In Florida where many production fields consist of sandy soils with low levels of organic matter, it is recommended to supply N for microbial decomposition of labile carbon during the ASD treatment period. The N contained in the ASD organic amendment also contributes to the seasonal crop N requirements. To date, limited research has focused on ASD soil treatment in high tunnel systems. Specifically, information regarding N dynamics in high tunnels is lacking. In the current study, main effects of production system and soil treatment significantly impacted soil NO3-N flux, although their interaction was insignificant. Compared to the open field system (1.77 ug cm2 day-1), NO3-N flux was three-fold greater in high tunnels (6.77 ug cm2 day-1). Compared to Controlnt (3.57 ug cm2 day-1), greater soil NO3-N flux was observed under ASDtif (6.12 ug cm2day-1) and ASDst (6.53 ug cm2 day-1) treatments. A two-way interaction of production system and soil treatment significantly (p<0.05) affected soil NO3-N concentrations. In the high tunnel system, significantly greater levels of soil NO3-N were observed under ASDst (57.29 mg N kg-1 dry soil) compared to ASDst (23.83 mg N kg-1 dry soil) in the open field. A similar trend was observed for ASDtif, though the differences between high tunnel (28.36 mg N kg-1 dry soil) and open field (25.85 mg N kg-1 dry soil) systems were not significant. In general, all treatments tended to exhibit greater levels of soil NO3-N in high tunnels compared to their respective treatments in open fields. These findings suggest that use of recyclable ST for ASD soil treatments can minimize NO3-N leaching at levels comparable to traditional TIF. Furthermore, high tunnels may be suitable production systems for implementation of ASD soil treatment in terms of improving N availability and minimizing NO3-N losses.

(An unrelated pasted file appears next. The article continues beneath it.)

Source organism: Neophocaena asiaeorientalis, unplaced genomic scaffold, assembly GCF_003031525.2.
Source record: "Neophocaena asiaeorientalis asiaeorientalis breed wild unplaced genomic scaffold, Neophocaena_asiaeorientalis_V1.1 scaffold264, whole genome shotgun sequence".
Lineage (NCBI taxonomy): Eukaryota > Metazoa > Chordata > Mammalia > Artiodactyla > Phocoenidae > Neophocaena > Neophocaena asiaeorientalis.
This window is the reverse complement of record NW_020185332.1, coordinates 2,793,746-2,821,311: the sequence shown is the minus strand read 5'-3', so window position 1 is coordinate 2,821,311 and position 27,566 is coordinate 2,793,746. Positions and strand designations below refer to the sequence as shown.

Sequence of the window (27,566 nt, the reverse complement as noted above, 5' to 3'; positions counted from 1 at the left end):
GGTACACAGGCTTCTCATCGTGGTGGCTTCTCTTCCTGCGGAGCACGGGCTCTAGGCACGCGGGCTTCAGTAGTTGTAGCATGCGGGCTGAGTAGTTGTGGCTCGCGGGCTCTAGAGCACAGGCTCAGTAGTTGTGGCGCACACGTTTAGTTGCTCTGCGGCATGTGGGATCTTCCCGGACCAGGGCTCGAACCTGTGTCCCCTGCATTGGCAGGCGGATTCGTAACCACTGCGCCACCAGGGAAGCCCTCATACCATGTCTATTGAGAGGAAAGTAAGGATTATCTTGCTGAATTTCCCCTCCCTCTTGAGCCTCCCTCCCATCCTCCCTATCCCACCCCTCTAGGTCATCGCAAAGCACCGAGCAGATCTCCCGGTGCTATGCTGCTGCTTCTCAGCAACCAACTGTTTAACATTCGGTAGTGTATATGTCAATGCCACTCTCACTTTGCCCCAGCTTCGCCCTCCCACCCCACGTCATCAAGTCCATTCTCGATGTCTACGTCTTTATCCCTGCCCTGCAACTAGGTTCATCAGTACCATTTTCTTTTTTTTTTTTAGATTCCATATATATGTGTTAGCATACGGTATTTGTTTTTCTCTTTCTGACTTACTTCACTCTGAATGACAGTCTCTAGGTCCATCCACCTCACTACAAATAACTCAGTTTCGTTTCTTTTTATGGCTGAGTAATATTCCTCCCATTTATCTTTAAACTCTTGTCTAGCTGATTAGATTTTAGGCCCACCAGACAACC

Soil treatment significantly influenced the number of emerged nutsedge (p<0.001) and the percentage of weed coverage. The fewest number of emerged nutsedge per bed was observed in ASDst (<1) and Controlst (<1) treatments, which represented a thirteen-fold and nine-fold reduction compared to ASDtif (8.54), respectively. Similarly, the number of nutsedge emerged per bed in ASDst and Controlst treatments represented a thirty-fold and twenty-fold reduction compared to the uncovered Control0 (20.75) treatment. Percentage weed coverage was significantly increased in Control0 (22.4%) and Controlnt (18.5%) compared to ASDst (<1%), ASDtif (<1%), Controlst (<1%) and Controltif (<1%). These results are consistent with findings by Di Gioia et al. (2016) who reported weed coverage less than 1% in ASD soil treatments using a combination of 13.9 or 27.7 m3 ha-1 of molasses with 22 Mg ha-1 composted poultry litter at 9 and 22 days after tomato transplanting. Our findings suggest that ASD soil treatment using ST may confer benefits to growers in terms of weed management in addition to soil biological and chemical changes related to the ASD soil treatment; rather, ST may serve as a more restrictive physical barrier to nutsedge emergence compared to conventionally used TIF.
During the Fall trial, production system (p<0.001) and soil treatment (p<0.001) significantly impacted the yield of baby spinach, with a lack of a significant interaction effect. The effect of planting date (1 vs. 3 days after end of ASD treatment application period) was not found to significantly affect crop yield. However, baby spinach yield was more than two-fold greater in high tunnels in contrast to open fields. The greatest yields were observed in ASDst (and ASDtif treatments. Leaf area under ASDst and ASDtif was significantly greater (p<0.001) compared to the controls when averaged across production systems. However, leaf area did not differ significantly between ASDst and ASDtif treatments.
Educational & Outreach Activities
We plan to present our research findings at the American Society for Horticultural Science 2021 Annual Conference. In addition, we hope to prepare a research manuscript for publication in a peer-reviewed scientific journal.